Isaac Brock: Fallen Hero
In the very early morning of October 13, 1812, Major General Isaac Brock was fast asleep in his bunk at Fort George, on the Niagara Frontier. About 4:00 am he was awakened by the distant thud of cannon fire. He rose in a flash, dressed, mounted his horse Alfred and dashed through the fort gate towards the sound of the guns.
Brock knew that the Americans, who had declared war on Britain in June, would try to invade somewhere along the frontier. Former US president Thomas Jefferson told President James Madison that taking Canada would be a “mere matter of marching.”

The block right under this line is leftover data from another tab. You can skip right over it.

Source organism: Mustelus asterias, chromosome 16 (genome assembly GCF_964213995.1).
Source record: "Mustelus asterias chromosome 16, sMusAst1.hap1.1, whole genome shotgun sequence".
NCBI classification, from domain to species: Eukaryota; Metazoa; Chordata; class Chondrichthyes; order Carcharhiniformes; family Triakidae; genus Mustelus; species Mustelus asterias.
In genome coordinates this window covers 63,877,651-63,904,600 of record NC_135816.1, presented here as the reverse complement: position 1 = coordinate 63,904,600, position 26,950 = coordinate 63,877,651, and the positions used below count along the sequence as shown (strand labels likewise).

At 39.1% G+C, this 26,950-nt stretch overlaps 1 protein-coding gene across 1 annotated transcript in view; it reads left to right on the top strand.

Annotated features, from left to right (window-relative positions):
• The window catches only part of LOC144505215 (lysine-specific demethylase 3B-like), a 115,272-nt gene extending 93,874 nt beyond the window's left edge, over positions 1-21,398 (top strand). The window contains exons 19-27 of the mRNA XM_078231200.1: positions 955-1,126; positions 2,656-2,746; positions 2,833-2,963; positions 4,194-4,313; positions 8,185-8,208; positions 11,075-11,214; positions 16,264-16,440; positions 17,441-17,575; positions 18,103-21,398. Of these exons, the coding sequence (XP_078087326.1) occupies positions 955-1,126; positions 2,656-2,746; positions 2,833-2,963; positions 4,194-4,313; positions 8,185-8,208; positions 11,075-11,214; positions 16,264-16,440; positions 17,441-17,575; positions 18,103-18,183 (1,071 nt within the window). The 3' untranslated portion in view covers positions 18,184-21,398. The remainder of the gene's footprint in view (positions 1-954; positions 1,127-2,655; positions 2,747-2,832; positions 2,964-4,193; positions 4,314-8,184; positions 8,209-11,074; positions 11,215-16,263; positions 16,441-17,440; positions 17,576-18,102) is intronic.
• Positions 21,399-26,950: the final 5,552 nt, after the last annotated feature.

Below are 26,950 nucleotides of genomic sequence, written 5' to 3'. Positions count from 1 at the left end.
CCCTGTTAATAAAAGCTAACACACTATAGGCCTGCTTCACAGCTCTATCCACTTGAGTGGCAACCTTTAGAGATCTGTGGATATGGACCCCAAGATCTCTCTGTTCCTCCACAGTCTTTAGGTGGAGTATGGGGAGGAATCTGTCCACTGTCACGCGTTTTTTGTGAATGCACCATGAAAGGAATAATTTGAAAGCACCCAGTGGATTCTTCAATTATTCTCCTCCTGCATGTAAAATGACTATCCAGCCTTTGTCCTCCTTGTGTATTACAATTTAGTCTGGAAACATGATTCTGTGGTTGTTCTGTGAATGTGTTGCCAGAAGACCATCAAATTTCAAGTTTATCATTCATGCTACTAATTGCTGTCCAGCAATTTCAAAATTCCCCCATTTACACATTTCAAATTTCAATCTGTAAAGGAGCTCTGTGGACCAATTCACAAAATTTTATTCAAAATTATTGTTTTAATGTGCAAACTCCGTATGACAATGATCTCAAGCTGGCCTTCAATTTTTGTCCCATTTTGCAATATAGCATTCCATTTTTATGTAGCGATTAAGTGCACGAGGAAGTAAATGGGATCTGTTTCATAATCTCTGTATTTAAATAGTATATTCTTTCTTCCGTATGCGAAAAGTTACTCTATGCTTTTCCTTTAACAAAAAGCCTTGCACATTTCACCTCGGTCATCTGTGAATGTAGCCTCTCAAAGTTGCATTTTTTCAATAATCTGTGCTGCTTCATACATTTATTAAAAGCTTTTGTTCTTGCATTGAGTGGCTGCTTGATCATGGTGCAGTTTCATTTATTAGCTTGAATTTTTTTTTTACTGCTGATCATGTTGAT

Brock rode on through the drizzling rain and pall of smoke to the hamlet of Queenston. He was annoyed that it had come to this. Earlier he had won a brilliant, and bloodless, victory over superior forces at the siege of Detroit. He wanted to rout the Americans before they had time to organize but was shackled by the timid policy of Governor George Prevost. The delay had given the Americans time to regroup and now they were on Canadian soil.